Words by — Rainielle Kyle Guison
“Sir, open-pit mining will really disadvantage the Filipino, our farmers and fishermen, forever, for life.” Only in a flashback can we hear former Department of Environment and Natural Resources (DENR) secretary Gina Lopez appeal for the enforcement of the open-pit mining ban to President Rodrigo Roa Duterte.
Gina Lopez had written an open letter to the Mining Industry Coordinating Council (MICC) which listed the reasons for the ban:
- The open pits are going to be there forever.
- The existence of toxic open pits kills the economic potential of the area.
- The existence of the open pits violates the constitutional rights of our people to a clean and healthy environment.
- All open pits invariably hit a water table.
- There will be a severe water shortage by 2030.
- The Philippines is a geohazard zone and we are one of the most vulnerable countries in the planet to climate change.
Although she might have been successful in 2017, times have changed along with the DENR secretary, and thus the 9-year moratorium on granting new mining permits was lifted in April 2021 and the 4-year-old ban on open-pit metal mining was reversed last December 23, 2021.
The ban was meant to protect the Philippines’ rich biodiversity and prevent past major mine tailings spills that contaminated waterway in the provinces of Marinduque (1996) and Benguet (2012). Despite these cases, the DENR argued that open-pit mining’s negative impacts can be avoided or managed through new technologies.
From the government’s point of view, this is a move to revitalize the industry. It is expected that stalled and new mining projects will attract investments which will help the recovery of the pandemic-hit economy with an annual export revenue increase by up to $2 billion over the next five to six years.
According to the Chamber of Mines of the Philippines (COMP), through group vice president for communications Rocky Dimaculangan, the ban lift will make way for investment promotion, job creation and poverty alleviation.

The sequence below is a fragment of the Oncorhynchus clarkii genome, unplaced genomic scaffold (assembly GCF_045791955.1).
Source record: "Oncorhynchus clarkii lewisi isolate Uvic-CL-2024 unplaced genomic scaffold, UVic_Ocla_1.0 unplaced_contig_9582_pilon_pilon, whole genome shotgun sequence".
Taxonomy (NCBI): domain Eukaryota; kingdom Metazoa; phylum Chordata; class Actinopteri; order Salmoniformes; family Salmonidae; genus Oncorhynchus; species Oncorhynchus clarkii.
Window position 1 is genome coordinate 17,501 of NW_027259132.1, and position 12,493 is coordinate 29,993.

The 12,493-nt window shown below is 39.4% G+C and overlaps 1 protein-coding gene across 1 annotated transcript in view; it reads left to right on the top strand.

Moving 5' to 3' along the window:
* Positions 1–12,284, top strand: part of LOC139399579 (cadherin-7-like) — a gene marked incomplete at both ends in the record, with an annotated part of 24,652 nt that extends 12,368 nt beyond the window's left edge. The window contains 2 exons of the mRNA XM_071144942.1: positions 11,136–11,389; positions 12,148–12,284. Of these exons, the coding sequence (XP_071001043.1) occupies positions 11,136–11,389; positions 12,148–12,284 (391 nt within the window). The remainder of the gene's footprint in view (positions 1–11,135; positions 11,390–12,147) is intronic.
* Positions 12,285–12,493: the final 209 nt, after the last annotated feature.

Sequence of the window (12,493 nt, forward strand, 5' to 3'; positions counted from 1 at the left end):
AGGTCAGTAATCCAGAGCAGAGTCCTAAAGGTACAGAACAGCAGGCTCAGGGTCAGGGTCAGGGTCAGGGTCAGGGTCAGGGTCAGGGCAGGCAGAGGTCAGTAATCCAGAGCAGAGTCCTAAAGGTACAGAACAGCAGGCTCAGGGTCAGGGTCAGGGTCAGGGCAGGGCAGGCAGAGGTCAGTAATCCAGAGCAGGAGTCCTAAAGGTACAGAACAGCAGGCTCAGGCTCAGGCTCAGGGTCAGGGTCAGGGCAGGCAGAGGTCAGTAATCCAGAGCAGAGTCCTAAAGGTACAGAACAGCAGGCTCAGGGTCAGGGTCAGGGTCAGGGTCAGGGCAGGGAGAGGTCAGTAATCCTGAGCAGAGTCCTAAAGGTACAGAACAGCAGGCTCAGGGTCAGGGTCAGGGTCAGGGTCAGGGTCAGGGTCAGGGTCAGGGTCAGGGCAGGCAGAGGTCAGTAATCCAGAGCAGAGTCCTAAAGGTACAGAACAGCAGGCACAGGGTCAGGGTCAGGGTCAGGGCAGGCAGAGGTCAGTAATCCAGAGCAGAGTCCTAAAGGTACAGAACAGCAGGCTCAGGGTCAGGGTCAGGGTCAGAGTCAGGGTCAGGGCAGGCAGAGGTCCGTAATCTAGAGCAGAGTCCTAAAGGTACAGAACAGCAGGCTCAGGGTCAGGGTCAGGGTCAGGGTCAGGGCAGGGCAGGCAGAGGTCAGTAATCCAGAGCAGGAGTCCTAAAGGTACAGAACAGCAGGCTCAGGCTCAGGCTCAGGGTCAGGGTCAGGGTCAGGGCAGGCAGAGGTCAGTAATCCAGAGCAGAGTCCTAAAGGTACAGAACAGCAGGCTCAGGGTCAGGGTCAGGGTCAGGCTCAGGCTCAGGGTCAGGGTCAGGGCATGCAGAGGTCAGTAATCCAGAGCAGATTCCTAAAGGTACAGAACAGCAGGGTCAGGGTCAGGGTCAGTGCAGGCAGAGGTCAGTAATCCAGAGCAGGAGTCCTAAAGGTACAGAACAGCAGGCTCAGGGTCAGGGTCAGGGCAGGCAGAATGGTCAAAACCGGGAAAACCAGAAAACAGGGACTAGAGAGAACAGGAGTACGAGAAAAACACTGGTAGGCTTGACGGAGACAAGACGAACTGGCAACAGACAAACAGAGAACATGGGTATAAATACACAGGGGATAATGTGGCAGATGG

In December 2017, COMP adopted the Towards Sustainable Mining (TSM) program in response to President Duterte’s pronouncement shortly after he assumed office that he supports mining so long as it follows Canadian and Australian standards. COMP completed the Filipinization process for TSM in 2020 to “ensure that the program is responsive to Philippine conditions.”
TSM is a program designed to promote sustainable mining and developed by the Mining Association of Canada (MAC) in 2004, is mandatory for COMP member-companies.
This positive outlook is not a surprise since the mines bureau reported that more than a third of the Philippines’ total land area has been identified to hold high mineral deposits. Only less than 5% of the 9 million hectares have been exploited so far.
Additionally, Mongabay reports that the country is estimated to hold mineral deposits worth at least $1 trillion, including copper, gold, nickel, aluminum and chromite. Unfortunately, the country’s large copper and gold deposits could only be extracted through open-pit mining.
Because of its economic potential, the Department of Finance (DOF) has expressed its support behind the ban lift. According to the DOF, data shows that there are at least 11 pending open-pit mining projects that, if pursued, could infuse about P11 billion worth of revenues to state resources, increase annual exports by around P36 billion, and create 22,880 jobs for local mining communities.